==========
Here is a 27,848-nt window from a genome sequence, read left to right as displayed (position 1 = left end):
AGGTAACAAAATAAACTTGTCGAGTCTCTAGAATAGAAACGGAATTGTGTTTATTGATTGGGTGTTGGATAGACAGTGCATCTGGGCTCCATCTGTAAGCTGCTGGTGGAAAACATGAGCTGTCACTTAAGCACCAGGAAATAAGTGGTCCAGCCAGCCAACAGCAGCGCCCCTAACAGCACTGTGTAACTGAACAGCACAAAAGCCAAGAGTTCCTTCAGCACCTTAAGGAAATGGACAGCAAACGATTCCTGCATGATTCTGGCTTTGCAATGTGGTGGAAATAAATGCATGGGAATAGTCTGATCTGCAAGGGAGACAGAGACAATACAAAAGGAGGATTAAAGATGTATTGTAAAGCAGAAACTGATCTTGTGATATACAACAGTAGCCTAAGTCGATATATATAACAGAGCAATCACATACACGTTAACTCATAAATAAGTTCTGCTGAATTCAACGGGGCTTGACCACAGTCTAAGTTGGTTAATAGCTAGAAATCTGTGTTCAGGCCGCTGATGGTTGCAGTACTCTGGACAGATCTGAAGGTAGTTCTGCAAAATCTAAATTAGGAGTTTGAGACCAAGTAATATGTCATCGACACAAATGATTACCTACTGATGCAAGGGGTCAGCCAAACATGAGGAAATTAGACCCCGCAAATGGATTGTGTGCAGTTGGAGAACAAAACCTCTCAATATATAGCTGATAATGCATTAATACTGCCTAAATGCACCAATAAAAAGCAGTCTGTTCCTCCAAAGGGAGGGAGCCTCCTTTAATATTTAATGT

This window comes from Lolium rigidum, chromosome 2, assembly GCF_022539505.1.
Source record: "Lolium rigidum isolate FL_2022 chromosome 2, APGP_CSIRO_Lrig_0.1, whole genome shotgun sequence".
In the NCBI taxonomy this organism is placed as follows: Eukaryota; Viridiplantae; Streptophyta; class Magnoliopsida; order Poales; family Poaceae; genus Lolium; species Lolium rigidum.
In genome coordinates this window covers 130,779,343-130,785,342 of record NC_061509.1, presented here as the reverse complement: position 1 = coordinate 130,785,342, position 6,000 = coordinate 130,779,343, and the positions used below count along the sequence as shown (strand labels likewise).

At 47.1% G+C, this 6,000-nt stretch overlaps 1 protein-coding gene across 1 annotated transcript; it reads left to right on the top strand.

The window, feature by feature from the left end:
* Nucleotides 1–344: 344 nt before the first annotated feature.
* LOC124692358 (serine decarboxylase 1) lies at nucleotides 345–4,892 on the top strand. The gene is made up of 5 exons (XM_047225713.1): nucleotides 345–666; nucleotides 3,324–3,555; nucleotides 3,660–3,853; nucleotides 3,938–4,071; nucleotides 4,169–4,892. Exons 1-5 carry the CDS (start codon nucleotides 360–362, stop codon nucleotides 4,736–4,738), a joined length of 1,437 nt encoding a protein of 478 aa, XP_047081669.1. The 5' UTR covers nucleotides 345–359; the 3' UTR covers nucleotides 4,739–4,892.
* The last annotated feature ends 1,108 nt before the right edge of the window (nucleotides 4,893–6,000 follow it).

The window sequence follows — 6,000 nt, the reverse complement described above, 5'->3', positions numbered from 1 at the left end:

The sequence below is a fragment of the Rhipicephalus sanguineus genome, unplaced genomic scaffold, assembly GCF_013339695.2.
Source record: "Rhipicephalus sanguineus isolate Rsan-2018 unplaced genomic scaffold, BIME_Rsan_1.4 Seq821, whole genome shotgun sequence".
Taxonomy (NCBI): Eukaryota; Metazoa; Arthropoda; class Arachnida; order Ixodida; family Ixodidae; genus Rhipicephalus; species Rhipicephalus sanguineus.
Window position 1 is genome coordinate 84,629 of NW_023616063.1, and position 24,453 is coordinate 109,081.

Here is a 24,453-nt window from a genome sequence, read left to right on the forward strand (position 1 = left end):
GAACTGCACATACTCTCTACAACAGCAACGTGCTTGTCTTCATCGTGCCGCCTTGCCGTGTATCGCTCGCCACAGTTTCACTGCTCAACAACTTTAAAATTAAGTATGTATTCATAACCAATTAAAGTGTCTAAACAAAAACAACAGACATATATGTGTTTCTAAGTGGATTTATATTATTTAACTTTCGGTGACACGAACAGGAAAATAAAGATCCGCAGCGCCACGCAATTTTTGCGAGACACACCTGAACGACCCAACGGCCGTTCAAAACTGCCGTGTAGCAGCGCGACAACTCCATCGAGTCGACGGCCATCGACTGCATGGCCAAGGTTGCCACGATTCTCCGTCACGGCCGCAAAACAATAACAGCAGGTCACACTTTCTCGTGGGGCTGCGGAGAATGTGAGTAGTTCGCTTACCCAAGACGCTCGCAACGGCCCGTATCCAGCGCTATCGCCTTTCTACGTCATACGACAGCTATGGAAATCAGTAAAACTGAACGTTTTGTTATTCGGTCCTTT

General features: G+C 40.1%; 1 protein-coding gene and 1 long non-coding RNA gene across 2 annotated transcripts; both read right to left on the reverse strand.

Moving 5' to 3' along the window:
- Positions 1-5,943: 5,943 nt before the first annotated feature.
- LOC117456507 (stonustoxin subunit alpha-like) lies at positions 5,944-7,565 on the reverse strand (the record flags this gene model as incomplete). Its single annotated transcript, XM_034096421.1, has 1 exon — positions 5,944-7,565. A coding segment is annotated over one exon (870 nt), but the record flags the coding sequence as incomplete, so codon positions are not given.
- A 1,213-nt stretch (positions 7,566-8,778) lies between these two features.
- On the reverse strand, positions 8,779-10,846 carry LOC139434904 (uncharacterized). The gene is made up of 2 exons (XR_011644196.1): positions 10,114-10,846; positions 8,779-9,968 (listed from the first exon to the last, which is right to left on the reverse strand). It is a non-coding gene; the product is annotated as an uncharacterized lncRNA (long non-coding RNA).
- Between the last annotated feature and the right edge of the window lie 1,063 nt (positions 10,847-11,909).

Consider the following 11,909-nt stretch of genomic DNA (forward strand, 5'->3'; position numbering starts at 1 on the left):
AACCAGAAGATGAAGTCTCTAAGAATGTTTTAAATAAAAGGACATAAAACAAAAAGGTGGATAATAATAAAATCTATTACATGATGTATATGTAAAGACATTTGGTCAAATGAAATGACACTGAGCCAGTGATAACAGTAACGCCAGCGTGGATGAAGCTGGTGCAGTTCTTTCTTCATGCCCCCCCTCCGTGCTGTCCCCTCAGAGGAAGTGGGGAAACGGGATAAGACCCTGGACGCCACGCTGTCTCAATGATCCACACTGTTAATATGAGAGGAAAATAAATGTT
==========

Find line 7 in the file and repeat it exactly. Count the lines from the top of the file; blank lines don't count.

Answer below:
At 47.1% G+C, this 6,000-nt stretch overlaps 1 protein-coding gene across 1 annotated transcript; it reads left to right on the top strand.